The Private Library
The History of the Architecture and Furnishing of the Domestic Bookroom
by Reid Byers
“The strange English custom of the after-dinner retreat of the men into the library served two purposes. Initially it allowed the men to piss into a chamber pot without the ladies present, and later, it provided a systemic way of keeping women out of important conversations. Neanderthals, out this way, if you please.”
Your library may contain a chamber pot, but surely you use it for something other than…?
If, in fact, you do not have a library, and instead follow the cues in shelter mags and arrange your books in artful stacks on the floor or in the unused fireplace cavity, or if you do have a library but shelve your books by color (wild cackling and booing from the gallery) or stack them sideways as makeshift pedestals for nicknacks, then you will simply not relate to this book. Which is fine, because it keeps selling out in a blink and is already on its third print run, each with some corrections to the previous. This is a book for people who live with (and sometimes for) books, not decorate with them, in fact may even go so far as to rearrange the landscape outside the library windows to create a particular effect.
From the archly pragmatic (assuming equal floor footage, a library with round walls holds only half the books than one with straight walls; a 40 ft shipping container kitted out as a library can hold 5000 shelved books) to the charmingly anachronistic (paperweights, library ladders: pro or con?) this book takes you deeper than any flimflam lifestyle magazine into the rabbit hole that is the private library, the space in which to be “wholly imbooked, beshelved, inlibriated, circumvolumed, peribibliated: book-wrapt.” Cleverly, the book’s Index contains an entry under W: “what this book is not about,” which is in fact also the title of an early section.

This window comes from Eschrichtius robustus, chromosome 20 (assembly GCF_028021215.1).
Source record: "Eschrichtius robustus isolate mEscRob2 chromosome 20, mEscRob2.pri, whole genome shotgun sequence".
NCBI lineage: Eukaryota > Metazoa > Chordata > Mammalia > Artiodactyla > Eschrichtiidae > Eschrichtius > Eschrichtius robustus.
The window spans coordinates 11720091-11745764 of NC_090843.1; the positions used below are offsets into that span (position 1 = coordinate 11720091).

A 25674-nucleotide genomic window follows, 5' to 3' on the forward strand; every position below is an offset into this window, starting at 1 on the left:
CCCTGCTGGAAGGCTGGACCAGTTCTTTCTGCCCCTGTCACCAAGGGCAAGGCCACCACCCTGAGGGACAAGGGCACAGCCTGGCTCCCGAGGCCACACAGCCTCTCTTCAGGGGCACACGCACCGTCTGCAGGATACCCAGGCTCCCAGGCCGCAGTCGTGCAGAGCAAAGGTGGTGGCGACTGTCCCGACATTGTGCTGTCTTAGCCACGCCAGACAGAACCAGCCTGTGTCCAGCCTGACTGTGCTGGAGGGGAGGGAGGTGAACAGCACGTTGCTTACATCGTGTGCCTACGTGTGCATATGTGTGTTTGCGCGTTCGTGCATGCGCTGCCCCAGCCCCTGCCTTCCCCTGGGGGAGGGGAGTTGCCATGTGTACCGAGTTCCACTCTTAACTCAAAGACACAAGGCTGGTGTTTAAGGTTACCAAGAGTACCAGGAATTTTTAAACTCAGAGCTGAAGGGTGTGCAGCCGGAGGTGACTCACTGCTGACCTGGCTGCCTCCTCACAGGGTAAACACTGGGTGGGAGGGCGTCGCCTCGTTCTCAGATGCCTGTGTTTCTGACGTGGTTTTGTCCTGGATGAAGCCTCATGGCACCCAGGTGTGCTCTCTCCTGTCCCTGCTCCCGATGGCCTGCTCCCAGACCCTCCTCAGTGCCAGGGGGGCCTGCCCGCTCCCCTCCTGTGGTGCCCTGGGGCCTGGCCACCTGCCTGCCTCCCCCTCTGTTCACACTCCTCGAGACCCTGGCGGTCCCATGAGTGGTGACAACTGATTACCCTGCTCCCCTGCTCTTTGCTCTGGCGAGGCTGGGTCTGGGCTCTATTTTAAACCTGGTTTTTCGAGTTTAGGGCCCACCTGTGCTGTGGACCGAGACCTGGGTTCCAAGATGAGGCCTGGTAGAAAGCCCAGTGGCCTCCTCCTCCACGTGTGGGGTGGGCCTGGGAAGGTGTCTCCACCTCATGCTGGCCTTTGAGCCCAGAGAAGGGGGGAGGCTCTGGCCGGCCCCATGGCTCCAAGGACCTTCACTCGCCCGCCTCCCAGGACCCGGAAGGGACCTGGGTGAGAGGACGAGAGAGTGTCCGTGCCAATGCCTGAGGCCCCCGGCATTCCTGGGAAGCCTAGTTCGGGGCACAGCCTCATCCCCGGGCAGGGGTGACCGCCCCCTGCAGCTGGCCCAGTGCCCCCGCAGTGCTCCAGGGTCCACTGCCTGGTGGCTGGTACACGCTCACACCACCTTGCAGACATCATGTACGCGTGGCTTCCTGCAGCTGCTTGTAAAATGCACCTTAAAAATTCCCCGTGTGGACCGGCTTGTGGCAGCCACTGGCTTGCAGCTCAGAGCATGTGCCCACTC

While the book covers many supremely practical aspects of the “architected” i.e. task-specific or even purpose-built library (such as orientation, light, book and display cases etc.) it goes far beyond that, which is evident right from a few words in the CIP description that are not present in the subtitle: “. . . from around 2700 BC to the present.” 2700 BC, that means early civilizations such as Sumer and Babylon, and Byers methodically discusses archeological and historical evidence for when and how and why people first started writing (chiseling) things down and how records and record-keeping then begat, in addition to “official” depositories, private libraries, first for scholars then families. Looking for a transportation angle (other than how many camels it takes to transport a library)? Steam locomotive ->easy travel ->countryhouses ->require spaces in which to entertain/show off/retreat from the noisy world ->etc. pp.
The Table of Contents may look daunting but as scholarly as the book is, it is entirely unstuffy. Nothing is said about the author’s background but he himself insists, self-deprecatingly, that he is “the wrong person to write this book.” Well, he did come to the subject in a roundabout way—wanting to add a library to his house and not finding a decent book about it—but as both a Presbyterian minister and an IT professional (plus stints as journalist, welder, TV newscaster, choral director, Navy sailor) he has an inquisitive mind and the intellectual discipline to run down information. Moreover, he is a bibliophile and what friend of the book could take lightly any of the 1001 aspects of living with books? Speaking of which, it is surely not coincidence that the publisher is Oak Knoll Press who specialize in bibliophile books and books about books, and, through the offshoot Oak Knoll Books deal in antiquarian books.
There’s an elephant in the room . . . does the printed book, and thus the private library have a future? Byers’ IT background becomes eminently relevant here and he devotes an entire chapter to raising issues even the glass-half-empty crowd (who, spoiler alert, will be proven wrong) won’t have thought of yet.
Copyright 2022, Sabu Advani (speedreaders.info)